Two very different approaches to multitasking are in use. In cooperative multitasking, the process itself tells the operating system when it is ready to be paused. This simplifies the operating system but gives a badly written program an opportunity to bring down whole computer. Remember Windows 3? That was cooperative multitasking at its worst.

Better approach is pre-emptive multitasking where each process is given its allotted time (typically about 55 milliseconds on a PC) and is then pre-empted; that is, hardware timer fires and takes control from the process and gives it back to the operating system which can then schedule next process. This approach is used in Windows 95, NT and all their successors.

That way, multitasking system can appear to execute multiple processes at once event if it has only one processor core. Things go even better if there are multiple cores inside the computer as multiple processes can really execute at the same time then.

The same goes for threads. Single-tasking systems were limited to one thread per process by default. Some multitasking were single-threaded (i.e. they could only execute one thread per process) but all modern Windows are multithreaded - they can execute multiple threads inside one process. Everything I said about multitasking applies to threads too. Actually, it is the threads that are scheduled, not processes.

Just for the curiosity - even on single-tasking operating system (for example, on DOS) it was possible to write a program that pretended to do multiple things at once. The programmer had to break down processing into very small parts and then mix those parts. Program would execute small part of job A, then part of job B, then job C and would return to the next part of job A. Complicated, error-prone, but definitely possible.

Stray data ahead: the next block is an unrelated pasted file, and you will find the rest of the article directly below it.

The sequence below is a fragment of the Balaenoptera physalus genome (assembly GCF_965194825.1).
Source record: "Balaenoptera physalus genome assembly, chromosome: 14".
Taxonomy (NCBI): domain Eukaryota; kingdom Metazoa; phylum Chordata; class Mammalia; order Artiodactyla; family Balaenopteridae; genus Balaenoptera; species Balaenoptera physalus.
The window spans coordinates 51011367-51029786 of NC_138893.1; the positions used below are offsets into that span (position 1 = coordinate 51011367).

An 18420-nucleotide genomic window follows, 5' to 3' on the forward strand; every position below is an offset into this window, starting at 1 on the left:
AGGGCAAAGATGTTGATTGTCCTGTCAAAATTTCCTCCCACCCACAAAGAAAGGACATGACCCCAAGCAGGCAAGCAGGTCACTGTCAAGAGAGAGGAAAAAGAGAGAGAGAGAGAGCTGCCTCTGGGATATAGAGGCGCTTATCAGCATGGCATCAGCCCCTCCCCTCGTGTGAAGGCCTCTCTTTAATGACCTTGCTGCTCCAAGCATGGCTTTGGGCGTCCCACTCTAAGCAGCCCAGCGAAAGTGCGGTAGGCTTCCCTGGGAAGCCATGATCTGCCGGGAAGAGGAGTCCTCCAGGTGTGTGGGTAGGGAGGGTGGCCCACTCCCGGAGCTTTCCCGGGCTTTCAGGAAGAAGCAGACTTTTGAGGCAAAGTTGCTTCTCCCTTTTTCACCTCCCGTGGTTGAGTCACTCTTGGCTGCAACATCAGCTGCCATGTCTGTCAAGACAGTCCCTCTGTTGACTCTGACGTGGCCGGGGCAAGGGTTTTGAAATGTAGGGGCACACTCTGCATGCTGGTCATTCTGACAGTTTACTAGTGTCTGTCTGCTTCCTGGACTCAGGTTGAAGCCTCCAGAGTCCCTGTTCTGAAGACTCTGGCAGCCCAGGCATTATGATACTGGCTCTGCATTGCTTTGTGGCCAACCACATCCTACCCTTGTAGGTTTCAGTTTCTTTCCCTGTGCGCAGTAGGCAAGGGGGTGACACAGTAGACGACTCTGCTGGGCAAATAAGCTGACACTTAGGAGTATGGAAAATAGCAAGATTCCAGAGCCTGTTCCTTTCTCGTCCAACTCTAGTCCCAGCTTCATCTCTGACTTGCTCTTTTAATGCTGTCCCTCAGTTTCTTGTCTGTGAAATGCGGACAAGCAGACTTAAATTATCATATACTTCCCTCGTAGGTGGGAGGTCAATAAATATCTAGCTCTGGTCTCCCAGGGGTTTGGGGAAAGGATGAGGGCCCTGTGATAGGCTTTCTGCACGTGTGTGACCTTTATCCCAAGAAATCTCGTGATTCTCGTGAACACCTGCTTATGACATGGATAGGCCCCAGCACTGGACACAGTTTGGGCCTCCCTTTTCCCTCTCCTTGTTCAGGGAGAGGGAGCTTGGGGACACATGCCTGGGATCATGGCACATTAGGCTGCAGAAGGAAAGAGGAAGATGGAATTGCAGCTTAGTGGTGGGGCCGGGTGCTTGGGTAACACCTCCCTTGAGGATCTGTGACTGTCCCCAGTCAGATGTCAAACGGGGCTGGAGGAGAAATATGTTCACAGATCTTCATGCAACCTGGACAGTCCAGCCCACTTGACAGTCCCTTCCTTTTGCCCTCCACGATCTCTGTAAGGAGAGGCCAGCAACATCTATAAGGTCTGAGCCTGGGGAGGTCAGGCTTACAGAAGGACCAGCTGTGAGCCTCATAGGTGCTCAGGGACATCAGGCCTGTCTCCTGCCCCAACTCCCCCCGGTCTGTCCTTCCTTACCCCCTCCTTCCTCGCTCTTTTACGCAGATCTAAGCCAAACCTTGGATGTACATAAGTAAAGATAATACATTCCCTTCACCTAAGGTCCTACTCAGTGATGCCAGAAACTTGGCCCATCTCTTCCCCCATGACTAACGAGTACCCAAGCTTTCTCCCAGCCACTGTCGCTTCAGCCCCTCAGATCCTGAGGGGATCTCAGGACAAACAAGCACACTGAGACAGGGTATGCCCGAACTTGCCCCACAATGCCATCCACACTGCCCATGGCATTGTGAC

When to use multithreading

I've already hinted that multithreading is not simple. Still, multithreading must be good or operating systems would not support it. When should you use multithreading, then?

In the beginning I've given one part to that answer - when the program is slow and we want to speed it up. If that's the case we must somehow split the slow part into pieces that can be executed at the same time (which may be very hard to do) and then put each such piece into one thread. If we are very clever and if the problem allows that, we can even do that dynamically and create as many threads are there are processing units.

Another good reason to implement more than one thread in a program is to make it more responsive. In general, we want to move lengthy tasks away from the thread that is serving the graphical interface (GUI) into threads that are not interacting with the user (i.e. background threads). A good candidate for such background processing are long database queries, lengthy imports and exports, long CPU-intensive calculations, file processing and more.

Sometimes, multithreading will actually simplify the code. For example, if you are working with an interface that has simple synchronous API (start the operation and wait for its result) and complicated asynchronous API (start the operation and you'll somehow be notified when it is completed) as are file handling APIs, sockets etc, it is often simpler to put a code that uses synchronous API into a separate thread than to use asynchronous API in the main program. If you are using some 3rd party library that only offers you a synchronous API you'll have no choice but to put it into a separate thread.